The women of California got the vote 100 years ago this October, nine years before the 19th amendment to the U.S. Constitution gave the vote to all American women. The narrowly successful struggle for the vote in Santa Clara County in 1911 came to life Sunday afternoon at Central Park Library, 2635 Homestead Road, as the Santa Clara Players, dressed in period costume, dramatized this history in three short plays.
The dramas were part of a month-long Celebration of the Centennial of Women’s Suffrage in California, which was sponsored by the library and underwritten by the Santa Clara City Library foundation.
“An Anti-Suffrage Dialogue” is a farce written by suffragists in the early 1900s to point out the irrational arguments of the anti-suffragists. It got plenty of laughs from the 75 women and men who filled the Redwood Room as each anti-suffragist made her point.
“Voting would make women like men.”
“Women would neglect their homes.”
“It would pit women against men.”
“Women don’t understand politics. They wouldn’t know what to do with the vote.”
“Women should be devoting themselves to the comfort of a man.”
And a crowd favorite: “I know I am but a rib, so I wash the dishes.”
“This makes you pay attention to something we often take for granted. It really makes me appreciate the pioneers of the women’s movement and how hard they had to work to overcome adversity and ridicule,” says Santa Clara Player Pat Cross. “We didn’t even have the support of all women.”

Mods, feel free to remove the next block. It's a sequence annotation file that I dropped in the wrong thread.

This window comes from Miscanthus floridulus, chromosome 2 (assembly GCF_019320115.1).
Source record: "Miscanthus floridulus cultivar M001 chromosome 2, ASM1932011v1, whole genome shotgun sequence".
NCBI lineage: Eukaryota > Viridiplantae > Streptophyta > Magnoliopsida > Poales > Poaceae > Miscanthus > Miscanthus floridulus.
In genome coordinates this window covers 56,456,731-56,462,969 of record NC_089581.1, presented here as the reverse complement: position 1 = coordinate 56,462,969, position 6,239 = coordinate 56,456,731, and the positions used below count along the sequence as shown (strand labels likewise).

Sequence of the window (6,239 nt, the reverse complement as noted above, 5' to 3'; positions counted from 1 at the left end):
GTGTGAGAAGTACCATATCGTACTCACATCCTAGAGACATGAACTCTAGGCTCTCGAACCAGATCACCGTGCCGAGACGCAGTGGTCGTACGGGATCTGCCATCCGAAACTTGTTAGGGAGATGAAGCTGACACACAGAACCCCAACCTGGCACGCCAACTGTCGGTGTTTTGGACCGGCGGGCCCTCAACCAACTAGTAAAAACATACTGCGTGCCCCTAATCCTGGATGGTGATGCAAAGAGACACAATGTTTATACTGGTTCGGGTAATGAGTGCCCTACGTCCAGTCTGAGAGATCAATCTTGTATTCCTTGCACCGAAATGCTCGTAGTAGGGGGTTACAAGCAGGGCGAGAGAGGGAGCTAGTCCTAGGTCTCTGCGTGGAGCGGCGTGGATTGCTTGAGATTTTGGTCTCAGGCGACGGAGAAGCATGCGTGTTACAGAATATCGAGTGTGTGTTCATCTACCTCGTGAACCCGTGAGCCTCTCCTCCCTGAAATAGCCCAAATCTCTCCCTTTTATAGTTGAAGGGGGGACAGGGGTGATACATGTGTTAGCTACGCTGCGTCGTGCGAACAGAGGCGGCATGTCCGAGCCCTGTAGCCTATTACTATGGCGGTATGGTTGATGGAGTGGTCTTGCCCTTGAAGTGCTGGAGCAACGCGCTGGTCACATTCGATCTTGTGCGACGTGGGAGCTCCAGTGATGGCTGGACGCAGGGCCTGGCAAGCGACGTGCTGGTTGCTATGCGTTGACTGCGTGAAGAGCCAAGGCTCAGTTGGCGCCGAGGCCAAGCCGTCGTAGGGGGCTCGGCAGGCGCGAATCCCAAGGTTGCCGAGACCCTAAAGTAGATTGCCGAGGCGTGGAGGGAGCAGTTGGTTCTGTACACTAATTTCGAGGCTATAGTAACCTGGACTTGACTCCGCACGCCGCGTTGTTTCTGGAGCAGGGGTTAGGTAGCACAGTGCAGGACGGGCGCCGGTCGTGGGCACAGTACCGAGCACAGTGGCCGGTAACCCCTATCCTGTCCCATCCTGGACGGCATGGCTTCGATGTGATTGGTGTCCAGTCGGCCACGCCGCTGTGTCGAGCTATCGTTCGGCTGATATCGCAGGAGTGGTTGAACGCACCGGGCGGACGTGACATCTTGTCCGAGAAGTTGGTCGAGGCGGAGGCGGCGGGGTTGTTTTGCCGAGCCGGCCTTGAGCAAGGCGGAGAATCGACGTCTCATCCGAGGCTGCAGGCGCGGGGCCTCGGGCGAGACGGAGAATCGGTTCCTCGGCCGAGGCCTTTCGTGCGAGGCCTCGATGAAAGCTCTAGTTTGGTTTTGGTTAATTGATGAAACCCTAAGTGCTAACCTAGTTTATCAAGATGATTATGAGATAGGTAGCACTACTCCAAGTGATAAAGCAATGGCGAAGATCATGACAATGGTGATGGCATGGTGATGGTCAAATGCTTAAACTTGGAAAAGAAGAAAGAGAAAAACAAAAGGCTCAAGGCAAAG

“Impressions of a Canvasser,” also from the early 1900s, is a vignette in rhyme in which the suffragists quiz state senators Bartholomew Boozer and Frederick Flake on their convictions about women’s suffrage.
“Fighting for the Vote in California,” an original drama commissioned by the library, stars local historical figures as they campaign for women’s suffrage on the verge of the 1911 election. These early feminists include women such as Mary Warburton, a founding member of the Woman’s Club, and Clara Shortridge Foltz, the first woman on the Pacific Coast to practice law. The suffragists are disparaged as “discontented old maids and hungry widows” who “have lowered our sex in the eyes of the whole world.”
“My mom was a first generation American whose parents came from Italy,” says audience member Barbara Shaffer. “She never missed a vote, and I always vote. It’s important for everybody, especially women if we want our voices to be heard.”
“People were really engaged and enjoyed the dramas,” says Mary Hanel, Santa Clara Local History Librarian. “They were fictional, but they tied in real historical women at a rally in Santa Clara. Weaving fiction with real names made it more authentic.”
“We are excited to partner with the library and Santa Clara Players to do this,” says Nancy Jo Banko, President of Santa Clara Woman’s Club, which provided refreshments. The Santa Clara Players researched the early minutes of the club, founded in 1904, in writing “Fighting for the Vote in California.”
Visit http://scw.tearn.com/#!/2011/10/santa-clara-womans-club-played-key-role.html to view the October 12 Santa Clara Weekly article about the Woman’s Club’s role in getting women the vote.
An eye-catching bulletin board display chronicling the history of the women’s suffrage movement in California is in the Redwood Room through November. Bob Byrd, President of the Harris-Lass House Museum, created the display.